The freedom to work as a freelancer or independent contractor provides flexibility for households and vibrancy to the American economy.

But California’s AB5 law passed in 2019 has destroyed countless lives and driven people out of the Golden State.

Below are 655 testimonials from independent contractors in California describing how AB5 hurt them. If the PRO Act is signed into law, the following sad stories would happen nationwide:

Elizabeth M. Adger: “AB5 is why I had to pack up my very ill husband with stage 4 cancer and autistic son and leave the state. There is no way I can take care of our family and work a “traditional” type job. I have always worked for myself and paid my taxes. I was terrified of becoming homeless.

Haley Crim: “I have been doing freelance writing since I finished my master’s degree in May of 2018. Since April of 2018, I have been dealing with unexplained health issues, with nausea and vomiting in the morning and a myriad of other symptoms that could be indicative of fibromyalgia. I lost the career and relationship I was building with a content writing company and making far above minimum wage with. Now I am trying to find any job as I only have about $2K in savings and can’t do what I love, which is writing. In addition, it will be difficult to find a job that is flexible enough for my symptoms and doctors appointments. Some days I wake up feeling like I was hit by a truck. The great thing about freelance and contract work is that I can choose how much work I take on, and choose not to work on the days that I don’t feel up to it, and still earn a living.”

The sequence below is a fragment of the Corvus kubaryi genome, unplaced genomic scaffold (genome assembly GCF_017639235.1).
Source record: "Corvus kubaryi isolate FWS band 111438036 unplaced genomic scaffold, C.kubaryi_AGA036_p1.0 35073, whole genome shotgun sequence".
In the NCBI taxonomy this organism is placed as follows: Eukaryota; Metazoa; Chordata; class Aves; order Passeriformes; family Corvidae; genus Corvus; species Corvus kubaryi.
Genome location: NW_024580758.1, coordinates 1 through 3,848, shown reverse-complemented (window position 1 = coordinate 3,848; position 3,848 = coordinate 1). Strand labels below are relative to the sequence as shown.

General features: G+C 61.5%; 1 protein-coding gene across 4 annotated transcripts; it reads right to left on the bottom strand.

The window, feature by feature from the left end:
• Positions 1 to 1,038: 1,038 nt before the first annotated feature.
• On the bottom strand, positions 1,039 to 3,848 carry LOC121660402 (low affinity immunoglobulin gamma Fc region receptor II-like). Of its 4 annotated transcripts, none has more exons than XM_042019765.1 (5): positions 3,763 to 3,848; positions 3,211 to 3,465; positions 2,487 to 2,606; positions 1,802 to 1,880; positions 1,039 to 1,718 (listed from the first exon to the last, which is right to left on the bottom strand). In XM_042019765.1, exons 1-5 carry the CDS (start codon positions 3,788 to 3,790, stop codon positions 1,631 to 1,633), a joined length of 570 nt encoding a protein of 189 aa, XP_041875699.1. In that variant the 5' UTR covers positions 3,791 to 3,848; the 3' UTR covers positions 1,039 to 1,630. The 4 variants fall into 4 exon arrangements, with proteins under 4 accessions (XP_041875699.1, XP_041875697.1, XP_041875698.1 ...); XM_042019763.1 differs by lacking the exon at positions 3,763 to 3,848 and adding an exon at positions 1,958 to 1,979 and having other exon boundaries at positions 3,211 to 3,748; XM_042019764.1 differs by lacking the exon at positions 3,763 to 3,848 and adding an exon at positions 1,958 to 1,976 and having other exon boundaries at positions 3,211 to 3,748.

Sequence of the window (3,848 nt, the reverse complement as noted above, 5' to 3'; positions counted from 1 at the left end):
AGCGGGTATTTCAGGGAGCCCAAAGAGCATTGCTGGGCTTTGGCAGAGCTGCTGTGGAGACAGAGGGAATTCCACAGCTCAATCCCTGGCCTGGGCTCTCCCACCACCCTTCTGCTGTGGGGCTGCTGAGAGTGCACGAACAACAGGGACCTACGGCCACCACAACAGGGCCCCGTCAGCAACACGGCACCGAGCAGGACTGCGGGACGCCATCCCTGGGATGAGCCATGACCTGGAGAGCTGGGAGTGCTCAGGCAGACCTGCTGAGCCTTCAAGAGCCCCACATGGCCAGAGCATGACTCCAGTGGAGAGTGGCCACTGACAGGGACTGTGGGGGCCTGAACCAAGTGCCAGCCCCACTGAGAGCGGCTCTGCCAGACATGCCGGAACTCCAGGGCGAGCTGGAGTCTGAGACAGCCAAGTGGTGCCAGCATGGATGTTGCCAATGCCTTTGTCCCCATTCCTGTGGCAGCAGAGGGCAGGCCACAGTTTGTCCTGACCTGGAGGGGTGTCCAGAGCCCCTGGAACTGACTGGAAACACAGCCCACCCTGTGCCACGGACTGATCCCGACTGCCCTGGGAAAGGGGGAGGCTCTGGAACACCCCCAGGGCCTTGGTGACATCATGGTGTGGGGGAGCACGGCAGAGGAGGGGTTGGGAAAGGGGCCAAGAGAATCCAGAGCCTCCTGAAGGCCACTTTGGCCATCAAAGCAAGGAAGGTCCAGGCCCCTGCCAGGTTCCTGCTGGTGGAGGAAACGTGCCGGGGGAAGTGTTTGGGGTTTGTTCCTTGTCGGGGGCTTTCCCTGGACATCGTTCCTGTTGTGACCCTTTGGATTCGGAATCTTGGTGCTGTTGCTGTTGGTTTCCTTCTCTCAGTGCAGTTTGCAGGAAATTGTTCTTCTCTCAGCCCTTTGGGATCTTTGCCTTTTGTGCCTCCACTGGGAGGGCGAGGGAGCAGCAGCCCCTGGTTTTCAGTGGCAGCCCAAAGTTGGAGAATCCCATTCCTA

E Alan Hyman: “As a personal fitness trainer at a retirement community’s gym facilities that was diagnosed with stage 3B colon cancer 10 years ago, 6 months of sever chemotherapy back in 2010-2011 has left me with physical issues that just don’t allow me to work full time. Being an independent contractor gave me the ability to set a work schedule that my body could handle and make enough to support myself by only working a few hours a day. Now I have to change to an hourly employee which is forcing me to raise rates to accommodate all the withholding that is taken out, at the same time, restricting me to less then 30 hours a week so my employer doesn’t have to pay full time benefits. There are a bunch of other ways were AB5 seems to adversely affect my job, but that would take too long to go into.”

*continue reading 100’s more…*

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